It may not look like it after you put your 10 pounds' worth of college applications in the mail, but the hard part starts once you've forked the applications over. For the following three or four months you will feel the stress of the infamous college waiting game as anxiety builds and the days go by without a letter of reply. But a little guidance and a heads up about what to expect can help you play that game like a pro. So until the mailman comes back carrying a university letter with your name on it, here are some answers to questions you may have along the way, compiled by U.S. News with the help of admissions counselors across the country.
How do I know the university has received my application? You should receive an acknowledgement E-mail that your application has been received. If you apply online, you should get this E-mail within a day or two. When it hits your in box, make sure that all information entered on the application (name, home address, etc.) is correct. Don't hesitate to call the admissions office if you accidentally entered the wrong information or if you don't get the E-mail at all. Every school's admission guidelines vary, so be sure to review the admissions requirements online before and after you turn in your application to avoid delaying the time it takes for them to consider your application.
How can I check the status of my application, and how often should I check it? Most colleges have status checks through their undergraduate admissions offices website. The confirmation that tells you they have received your application usually will have a website login and password so only you can see at what stage of the process your application is. Receipts of transcripts, letters of recommendation, and test scores are sometimes noted on these status pages, so check back regularly to make sure the required parts of your application have arrived.
How are admissions decisions made? There are so many factors that go into colleges' decision-making process that it's hard to ever really be certain about why any particular applicant gets accepted. Larger schools often break applicants into geographical sections and assign one or two people to inspect the applications from that region. Smaller schools might employ a board of admissions counselors who make the final cuts. In addition to your transcripts, essays, references, and everything else you've slaved over to meet the application deadline, admissions officers receive a high school profile (http://www.collegeboard.com/about/association/regional/west/hsprofsam.html) with information about your school's test scores, curriculum, and college acceptance history, among other things, to better judge whether you are well suited for their college's academic intensity.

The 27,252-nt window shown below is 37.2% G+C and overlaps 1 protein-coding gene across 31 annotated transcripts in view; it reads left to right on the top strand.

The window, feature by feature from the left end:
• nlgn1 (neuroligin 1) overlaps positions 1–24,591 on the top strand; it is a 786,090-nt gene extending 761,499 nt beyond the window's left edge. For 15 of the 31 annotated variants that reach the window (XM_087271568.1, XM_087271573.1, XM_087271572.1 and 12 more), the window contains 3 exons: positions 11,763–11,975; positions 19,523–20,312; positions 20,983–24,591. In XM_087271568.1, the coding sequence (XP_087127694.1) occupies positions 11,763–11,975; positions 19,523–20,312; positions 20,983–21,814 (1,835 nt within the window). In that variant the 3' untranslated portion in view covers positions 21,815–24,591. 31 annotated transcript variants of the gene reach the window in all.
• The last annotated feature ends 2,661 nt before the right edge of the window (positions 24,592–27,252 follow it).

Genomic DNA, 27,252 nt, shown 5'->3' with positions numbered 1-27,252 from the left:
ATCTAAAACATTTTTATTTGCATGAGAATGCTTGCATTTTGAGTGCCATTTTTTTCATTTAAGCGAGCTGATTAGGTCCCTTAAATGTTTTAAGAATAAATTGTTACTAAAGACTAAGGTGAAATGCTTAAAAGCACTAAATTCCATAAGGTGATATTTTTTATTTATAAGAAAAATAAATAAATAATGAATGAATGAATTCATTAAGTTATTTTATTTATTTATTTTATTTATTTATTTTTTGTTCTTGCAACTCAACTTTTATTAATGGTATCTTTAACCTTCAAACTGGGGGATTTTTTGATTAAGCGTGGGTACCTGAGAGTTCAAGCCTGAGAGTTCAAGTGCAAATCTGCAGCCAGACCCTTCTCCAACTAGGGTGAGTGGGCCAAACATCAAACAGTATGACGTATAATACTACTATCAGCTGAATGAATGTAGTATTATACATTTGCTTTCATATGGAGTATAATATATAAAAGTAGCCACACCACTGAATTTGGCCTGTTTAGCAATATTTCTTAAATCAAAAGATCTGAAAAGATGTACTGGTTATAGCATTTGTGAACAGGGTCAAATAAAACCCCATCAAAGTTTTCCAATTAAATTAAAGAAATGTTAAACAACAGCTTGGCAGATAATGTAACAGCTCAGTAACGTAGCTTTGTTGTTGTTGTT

What should I do in the meantime? It's easy to become an application-status stalker as you count down the days until you know if you got in, but this in-between period is also a good time to alert the universities of changes or additions to your files. You also should use time to wrap up campus visits and do a sufficient amount of research on each school so that you can make more informed decisions once the acceptance (and rejection) letters start to roll in.
When will I find out if I got in or not? Ah, the million-dollar question. If you applied for early decision (deadlines are usually the end of October, beginning of November), you will most likely be notified before New Year's rolls around. Although you should check the university's website for its specific dates, if you apply for regular decision you will know by at least the beginning of April.
When should I start to worry if I haven't received a response? Give colleges about three weeks. If you haven't gotten a receipt from the school of your application by then, you should call the admissions office to double check. "Each year we hear from a few who thought they applied back in the fall, but they waited to call us in April, after notification letters have gone out, to ask why they didn't hear back, only to find out we never received their completed application," says Amy Widner of the Office of Undergraduate Admissions at Virginia Tech, which receives 19,000 freshman applications a year. "This is way too late!"